Clark County colleges get millions in funding in capital budget


Rick Bannan

North County is slated to see funding for a variety of projects in the state’s coming biennium as the recently-approved capital budget has dollars for colleges, infrastructure, and a new library in Woodland, among other items.

Substitute House Bill 1080 passed the Washington State Senate April 25, appropriating $6.3 billion in spending for capital projects statewide. Of that amount, more than $118 million will go toward projects benefiting North County. Gov. Jay Inslee still has to sign the bill before the appropriations are official.

The two largest sums of money were for Clark County’s two colleges. Clark College is slated for more than $53 million for its Boschma Farms campus set to be built on Ridgefield’s east side. The campus has been in development for several years, with the funding in this year’s capital budget going toward the construction of the first 70,000-square-foot building which will serve as an advanced manufacturing center for the college.

Washington State University Vancouver has been approved for nearly the same amount in this year’s capital budget, with $52.6 million going toward a life sciences building on the Salmon Creek campus. 

According to a project description from WSU Vancouver, the building would be 60,000-square-feet and would integrate current teaching and research labs into one location, while also offering new labs for neuroscience, molecular biology and nursing research. The building is scheduled to be completed in summer 2023, according to WSU Vancouver Capital Planning and Development.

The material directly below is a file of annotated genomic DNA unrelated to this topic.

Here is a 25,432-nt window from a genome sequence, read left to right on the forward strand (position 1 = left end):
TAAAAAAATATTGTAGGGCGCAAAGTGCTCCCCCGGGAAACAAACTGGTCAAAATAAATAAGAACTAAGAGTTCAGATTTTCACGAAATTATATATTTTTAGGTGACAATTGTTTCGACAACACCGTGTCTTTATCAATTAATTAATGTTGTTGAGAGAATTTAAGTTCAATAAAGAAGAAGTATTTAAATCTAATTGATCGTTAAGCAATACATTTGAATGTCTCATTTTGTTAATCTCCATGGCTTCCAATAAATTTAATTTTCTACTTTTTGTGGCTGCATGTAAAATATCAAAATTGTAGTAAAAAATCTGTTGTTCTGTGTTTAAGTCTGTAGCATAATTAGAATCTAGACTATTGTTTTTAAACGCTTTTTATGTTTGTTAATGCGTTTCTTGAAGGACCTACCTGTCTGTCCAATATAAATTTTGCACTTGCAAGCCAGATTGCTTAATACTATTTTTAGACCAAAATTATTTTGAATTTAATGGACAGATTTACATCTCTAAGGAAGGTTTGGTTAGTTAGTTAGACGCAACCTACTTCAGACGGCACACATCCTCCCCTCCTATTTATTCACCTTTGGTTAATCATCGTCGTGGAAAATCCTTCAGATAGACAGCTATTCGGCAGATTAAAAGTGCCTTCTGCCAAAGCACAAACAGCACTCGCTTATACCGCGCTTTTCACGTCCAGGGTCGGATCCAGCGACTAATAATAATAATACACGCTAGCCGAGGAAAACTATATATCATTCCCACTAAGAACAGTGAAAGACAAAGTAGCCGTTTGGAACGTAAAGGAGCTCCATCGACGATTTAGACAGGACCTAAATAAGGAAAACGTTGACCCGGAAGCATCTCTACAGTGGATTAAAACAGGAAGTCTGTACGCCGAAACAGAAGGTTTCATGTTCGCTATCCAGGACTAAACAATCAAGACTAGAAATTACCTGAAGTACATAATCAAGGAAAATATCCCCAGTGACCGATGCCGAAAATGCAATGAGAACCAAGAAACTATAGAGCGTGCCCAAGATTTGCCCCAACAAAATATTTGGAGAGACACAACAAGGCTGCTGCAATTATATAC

Apart from the Boschma Farms funding, Ridgefield has several other projects that will receive money from the capital budget. The Port of Ridgefield’s IT3 Discover Center received $1.35 million in state funds. The project, according to the port, will become a hi-tech learning and collaborative center for local businesses.

Other projects in Ridgefield funded this year include $339,000 for the Ridgefield Early Learning Center, $335,000 for a pedestrian screen on the Interstate 5 overpass, and $258,000 toward a YMCA facility.

La Center was approved funding for two projects. It received more than $1.2 million for improvements to La Center City Hall, and $515,000 for repairs and improvements to the La Center Community Center. East of the city, close to $1.2 million was approved for improvements on Northeast 102nd Avenue where it crosses Mason Creek in order to allow for fish passage, funded out of the Brian Abbott Fish Barrier Removal Board.

A municipal and a nonprofit project in Battle Ground are also among the appropriations this year. The city will receive $2.05 million for a planned pump station on Northeast 92nd Avenue. According to city council documents detailing the project’s scope of work, the station will initially serve new development in the city’s northwest quadrant, though long-term planning shows it replacing a handful of older stations.

Battle Ground HealthCare also received $1 million for the relocation of its free clinic, currently located at the Center Point building on Northeast 189th Street.

In Woodland, Fort Vancouver Regional Library District received $2 million for its ongoing project to build a new Woodland Community Library. Late last year architects submitted final renderings for the building’s conceptual design, which is planned for Lakeshore Drive, according to library district information.

Woodland’s Scott Hill Park also received funding, with $600,000 going toward the project. Currently in its first phase, once complete the park will have multiple athletics fields and support buildings to allow for sports competitions on the site, according to the project website.

Larch Corrections Center in East Clark County also is included in this year’s budget, receiving $1.3 million for a boiler replacement at the facility. Last year Larch announced it had received $250,000 in funding to replace its fossil fuel boilers with a system that runs on biomass in an effort to both upgrade efficiency and increase sustainability.


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